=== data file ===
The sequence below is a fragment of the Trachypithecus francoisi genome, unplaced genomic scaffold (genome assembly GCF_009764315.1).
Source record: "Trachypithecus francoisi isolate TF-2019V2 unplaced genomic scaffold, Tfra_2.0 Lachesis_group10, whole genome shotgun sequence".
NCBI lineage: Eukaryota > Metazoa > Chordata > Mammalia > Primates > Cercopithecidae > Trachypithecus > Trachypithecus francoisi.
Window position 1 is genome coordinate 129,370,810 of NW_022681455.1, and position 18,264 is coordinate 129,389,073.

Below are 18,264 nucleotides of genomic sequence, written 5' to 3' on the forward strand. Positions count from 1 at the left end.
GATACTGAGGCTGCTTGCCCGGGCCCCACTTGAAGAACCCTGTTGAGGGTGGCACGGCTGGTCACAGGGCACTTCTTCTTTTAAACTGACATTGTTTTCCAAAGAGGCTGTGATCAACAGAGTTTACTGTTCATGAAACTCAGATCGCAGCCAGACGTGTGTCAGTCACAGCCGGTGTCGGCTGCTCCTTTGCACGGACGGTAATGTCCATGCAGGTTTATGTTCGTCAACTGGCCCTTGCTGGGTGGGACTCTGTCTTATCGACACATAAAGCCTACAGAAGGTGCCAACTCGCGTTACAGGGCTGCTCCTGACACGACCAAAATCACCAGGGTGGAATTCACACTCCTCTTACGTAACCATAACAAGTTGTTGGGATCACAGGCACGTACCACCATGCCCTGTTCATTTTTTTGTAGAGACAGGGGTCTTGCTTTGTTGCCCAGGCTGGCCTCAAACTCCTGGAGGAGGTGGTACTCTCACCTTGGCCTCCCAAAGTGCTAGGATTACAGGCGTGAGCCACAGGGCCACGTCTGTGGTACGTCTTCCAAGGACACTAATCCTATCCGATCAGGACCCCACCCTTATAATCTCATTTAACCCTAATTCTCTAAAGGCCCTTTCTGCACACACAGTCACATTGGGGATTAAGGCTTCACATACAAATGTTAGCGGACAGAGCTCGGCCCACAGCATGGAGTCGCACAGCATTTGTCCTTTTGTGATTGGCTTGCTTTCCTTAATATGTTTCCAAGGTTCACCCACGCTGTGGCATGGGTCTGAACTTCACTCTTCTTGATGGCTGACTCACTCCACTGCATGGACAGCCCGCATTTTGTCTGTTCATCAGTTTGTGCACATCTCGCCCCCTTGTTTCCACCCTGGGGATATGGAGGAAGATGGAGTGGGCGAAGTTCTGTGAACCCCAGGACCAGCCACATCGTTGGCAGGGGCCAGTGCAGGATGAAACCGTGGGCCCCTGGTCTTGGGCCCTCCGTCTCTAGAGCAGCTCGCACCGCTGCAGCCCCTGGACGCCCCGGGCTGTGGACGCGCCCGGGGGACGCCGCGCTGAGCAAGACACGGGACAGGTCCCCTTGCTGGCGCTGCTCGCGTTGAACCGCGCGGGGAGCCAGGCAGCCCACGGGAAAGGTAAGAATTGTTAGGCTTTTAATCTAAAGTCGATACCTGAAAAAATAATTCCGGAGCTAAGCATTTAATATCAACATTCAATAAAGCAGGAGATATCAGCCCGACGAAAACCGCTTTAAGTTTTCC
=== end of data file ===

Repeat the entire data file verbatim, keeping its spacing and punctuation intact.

The sequence below is a fragment of the Trachypithecus francoisi genome, unplaced genomic scaffold (genome assembly GCF_009764315.1).
Source record: "Trachypithecus francoisi isolate TF-2019V2 unplaced genomic scaffold, Tfra_2.0 Lachesis_group10, whole genome shotgun sequence".
NCBI lineage: Eukaryota > Metazoa > Chordata > Mammalia > Primates > Cercopithecidae > Trachypithecus > Trachypithecus francoisi.
Window position 1 is genome coordinate 129,370,810 of NW_022681455.1, and position 18,264 is coordinate 129,389,073.

Below are 18,264 nucleotides of genomic sequence, written 5' to 3' on the forward strand. Positions count from 1 at the left end.
GATACTGAGGCTGCTTGCCCGGGCCCCACTTGAAGAACCCTGTTGAGGGTGGCACGGCTGGTCACAGGGCACTTCTTCTTTTAAACTGACATTGTTTTCCAAAGAGGCTGTGATCAACAGAGTTTACTGTTCATGAAACTCAGATCGCAGCCAGACGTGTGTCAGTCACAGCCGGTGTCGGCTGCTCCTTTGCACGGACGGTAATGTCCATGCAGGTTTATGTTCGTCAACTGGCCCTTGCTGGGTGGGACTCTGTCTTATCGACACATAAAGCCTACAGAAGGTGCCAACTCGCGTTACAGGGCTGCTCCTGACACGACCAAAATCACCAGGGTGGAATTCACACTCCTCTTACGTAACCATAACAAGTTGTTGGGATCACAGGCACGTACCACCATGCCCTGTTCATTTTTTTGTAGAGACAGGGGTCTTGCTTTGTTGCCCAGGCTGGCCTCAAACTCCTGGAGGAGGTGGTACTCTCACCTTGGCCTCCCAAAGTGCTAGGATTACAGGCGTGAGCCACAGGGCCACGTCTGTGGTACGTCTTCCAAGGACACTAATCCTATCCGATCAGGACCCCACCCTTATAATCTCATTTAACCCTAATTCTCTAAAGGCCCTTTCTGCACACACAGTCACATTGGGGATTAAGGCTTCACATACAAATGTTAGCGGACAGAGCTCGGCCCACAGCATGGAGTCGCACAGCATTTGTCCTTTTGTGATTGGCTTGCTTTCCTTAATATGTTTCCAAGGTTCACCCACGCTGTGGCATGGGTCTGAACTTCACTCTTCTTGATGGCTGACTCACTCCACTGCATGGACAGCCCGCATTTTGTCTGTTCATCAGTTTGTGCACATCTCGCCCCCTTGTTTCCACCCTGGGGATATGGAGGAAGATGGAGTGGGCGAAGTTCTGTGAACCCCAGGACCAGCCACATCGTTGGCAGGGGCCAGTGCAGGATGAAACCGTGGGCCCCTGGTCTTGGGCCCTCCGTCTCTAGAGCAGCTCGCACCGCTGCAGCCCCTGGACGCCCCGGGCTGTGGACGCGCCCGGGGGACGCCGCGCTGAGCAAGACACGGGACAGGTCCCCTTGCTGGCGCTGCTCGCGTTGAACCGCGCGGGGAGCCAGGCAGCCCACGGGAAAGGTAAGAATTGTTAGGCTTTTAATCTAAAGTCGATACCTGAAAAAATAATTCCGGAGCTAAGCATTTAATATCAACATTCAATAAAGCAGGAGATATCAGCCCGACGAAAACCGCTTTAAGTTTTCC